Pollyanna Johns Kimbrough

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Pollyanna Johns Kimbrough
Personal information
Born (1975-11-06) November 6, 1975 (age 40)
Nassau, Bahamas
Nationality American / Bahamian
Listed height 6 ft 3 in (1.91 m)
Listed weight 165 lb (75 kg)
Career information
High school Evanston Township (Evanston, Illinois)
College Michigan (1994–1998)
WNBA draft 1998 / Round: 3 / Pick: 27th overall
Selected by the Charlotte Sting
Position Center
Number 41
Career history
1998 Charlotte Sting
2000–2001 Cleveland Rockers
2002 Miami Sol
2003 Cleveland Rockers
2004 Houston Comets

Pollyanna Casanga Johns Kimbrough, formerly Pollyanna Johns (born November 6, 1975) is an American former basketball player. She was born in Nassau, Bahamas, grew up in Jamaica and moved to the United States at age 13. She played for six seasons as a center and forward in the WNBA for the Charlotte Sting (1998), Cleveland Rockers (2000-2001, 2003), Miami Sol (2002), and Houston Comets (2004).

Johns Kimbrough also played college basketball at the University of Michigan from 1994 to 1998. She led the Michigan Wolverines women's basketball team in both scoring and rebounds for three consecutive years (1996-1998) and continues to hold the school records for career shooting percentage (.552), single-season shooting percentage (.662 in the 1997-98 season), and career rebounding percentage (9.6 per game).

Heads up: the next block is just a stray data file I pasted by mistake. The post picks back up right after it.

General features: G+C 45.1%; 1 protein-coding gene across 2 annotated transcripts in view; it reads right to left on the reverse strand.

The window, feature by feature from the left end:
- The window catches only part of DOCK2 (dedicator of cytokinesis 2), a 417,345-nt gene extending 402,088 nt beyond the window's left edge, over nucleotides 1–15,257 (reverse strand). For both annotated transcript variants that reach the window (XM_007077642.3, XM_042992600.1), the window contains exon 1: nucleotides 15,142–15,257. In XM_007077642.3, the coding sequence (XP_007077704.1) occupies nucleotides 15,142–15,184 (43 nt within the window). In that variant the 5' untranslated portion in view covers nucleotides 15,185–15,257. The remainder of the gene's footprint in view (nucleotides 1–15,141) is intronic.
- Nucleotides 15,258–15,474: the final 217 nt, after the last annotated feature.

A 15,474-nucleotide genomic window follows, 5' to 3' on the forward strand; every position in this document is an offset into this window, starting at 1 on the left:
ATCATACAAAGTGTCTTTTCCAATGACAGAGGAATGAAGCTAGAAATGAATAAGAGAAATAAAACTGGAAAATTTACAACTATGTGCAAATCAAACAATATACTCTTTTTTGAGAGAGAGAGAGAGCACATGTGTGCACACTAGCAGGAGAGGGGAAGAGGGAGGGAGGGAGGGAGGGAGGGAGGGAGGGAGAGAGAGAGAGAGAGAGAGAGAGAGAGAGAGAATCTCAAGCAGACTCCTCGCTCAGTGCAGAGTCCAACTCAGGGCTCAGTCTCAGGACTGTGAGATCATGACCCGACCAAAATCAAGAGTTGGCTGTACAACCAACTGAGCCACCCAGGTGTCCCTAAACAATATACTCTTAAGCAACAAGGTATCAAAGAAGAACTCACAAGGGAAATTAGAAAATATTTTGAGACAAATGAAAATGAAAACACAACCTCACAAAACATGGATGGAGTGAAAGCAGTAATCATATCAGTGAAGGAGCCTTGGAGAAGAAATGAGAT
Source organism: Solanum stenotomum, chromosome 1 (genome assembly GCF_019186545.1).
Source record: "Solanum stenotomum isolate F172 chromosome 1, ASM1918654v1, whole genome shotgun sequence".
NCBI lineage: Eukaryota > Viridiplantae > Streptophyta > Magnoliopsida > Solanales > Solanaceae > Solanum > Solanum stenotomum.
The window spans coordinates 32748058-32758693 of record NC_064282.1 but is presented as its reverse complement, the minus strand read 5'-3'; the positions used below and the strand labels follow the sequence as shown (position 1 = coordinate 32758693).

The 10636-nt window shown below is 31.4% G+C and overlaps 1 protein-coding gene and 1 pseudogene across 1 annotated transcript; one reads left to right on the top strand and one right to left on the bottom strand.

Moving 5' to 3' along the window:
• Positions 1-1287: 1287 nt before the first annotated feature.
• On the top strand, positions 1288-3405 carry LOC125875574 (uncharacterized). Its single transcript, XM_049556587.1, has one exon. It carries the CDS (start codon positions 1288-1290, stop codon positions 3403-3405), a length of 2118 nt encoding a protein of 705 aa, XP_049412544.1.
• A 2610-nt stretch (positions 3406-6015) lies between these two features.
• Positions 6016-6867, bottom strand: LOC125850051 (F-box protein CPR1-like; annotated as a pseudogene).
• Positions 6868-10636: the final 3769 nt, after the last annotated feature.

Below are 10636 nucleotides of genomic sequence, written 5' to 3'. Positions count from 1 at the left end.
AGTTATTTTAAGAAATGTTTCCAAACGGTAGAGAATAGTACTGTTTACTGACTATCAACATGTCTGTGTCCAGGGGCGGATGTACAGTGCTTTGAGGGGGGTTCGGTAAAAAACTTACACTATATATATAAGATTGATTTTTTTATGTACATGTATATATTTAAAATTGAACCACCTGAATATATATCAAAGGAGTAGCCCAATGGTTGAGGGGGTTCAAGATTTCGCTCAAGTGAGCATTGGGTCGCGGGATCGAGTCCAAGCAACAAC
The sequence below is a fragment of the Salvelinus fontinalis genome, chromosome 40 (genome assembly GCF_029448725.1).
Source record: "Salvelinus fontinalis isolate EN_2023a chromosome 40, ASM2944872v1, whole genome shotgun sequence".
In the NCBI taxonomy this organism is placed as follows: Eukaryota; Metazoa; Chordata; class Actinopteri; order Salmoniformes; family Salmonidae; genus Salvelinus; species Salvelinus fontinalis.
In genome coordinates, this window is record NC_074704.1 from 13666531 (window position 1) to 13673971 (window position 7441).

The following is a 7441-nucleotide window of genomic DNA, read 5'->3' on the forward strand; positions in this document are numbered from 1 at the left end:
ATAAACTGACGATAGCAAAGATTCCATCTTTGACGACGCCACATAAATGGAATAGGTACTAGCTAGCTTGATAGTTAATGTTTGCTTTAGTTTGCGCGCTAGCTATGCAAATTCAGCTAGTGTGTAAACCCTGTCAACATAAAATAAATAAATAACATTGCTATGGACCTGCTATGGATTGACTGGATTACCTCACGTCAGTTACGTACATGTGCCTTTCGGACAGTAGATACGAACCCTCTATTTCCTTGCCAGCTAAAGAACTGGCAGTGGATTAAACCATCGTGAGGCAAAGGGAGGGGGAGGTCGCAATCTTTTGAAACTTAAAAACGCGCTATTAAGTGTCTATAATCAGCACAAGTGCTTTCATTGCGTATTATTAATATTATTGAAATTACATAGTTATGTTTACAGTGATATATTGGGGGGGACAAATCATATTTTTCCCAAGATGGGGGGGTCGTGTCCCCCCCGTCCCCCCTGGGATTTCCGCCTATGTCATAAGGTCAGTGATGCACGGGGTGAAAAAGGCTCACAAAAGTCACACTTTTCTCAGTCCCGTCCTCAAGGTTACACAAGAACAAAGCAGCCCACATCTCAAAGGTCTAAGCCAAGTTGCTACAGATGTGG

Early years[edit]

Johns Kimbrough was born in the Bahamas, moved to Jamaica when she was 1 and moved to the United States with her family at age 13.[1][2] She played high school basketball at Evanston Township High School in Evanston, Illinois.[3][4]

College career[edit]

Johns Kimbrough played college basketball for the Michigan Wolverines women's basketball team from 1994 to 1998. In four seasons at Michigan, she converted 477 of 864 field goals (.552) and 297 of 492 free throw attempts (.604), scored 1,251 points, and averaged 14.5 points per game. She holds Michigan's career records for field goal percentage (.552) and rebounding average (9.6 per game), the single-season record for field goal percentage (.662 in the 1997-98 season), and single-game field goal percentage (eight for eight against Iowa on 1/26/97). Her career total of 827 rebounds ranks third in Michigan women's basketball history.[5]

As a freshman during the 1994-95 season, Johns Kimbrough averaged 6.8 rebounds a game, the third best rebounding average by a freshman in Michigan women's basketball history.[5]

As a sophomore during the 1995-96 season, she led the team in both scoring and rebounds. She totaled 349 points (14.5 per game) and 238 rebounds (9.9 per game). She was selected by the media as a second-team All-Big Ten Conference player.[5]

As a junior during the 1996-97 season, she again led the team in scoring and rebounds. She scored 375 points (15.0 per game) and had 261 rebounds (10.4 per game). Her junior rebounding total and average ranked as the third highest in Michigan women's basketball history. She also converted 149 of 262 field goals for a .569 shooting percentage that still ranks second all-time at Michigan behind her own performance during her senior season. She was also picked by both the coaches and the media as a second-team All-Big Ten player in 1997.[5][6]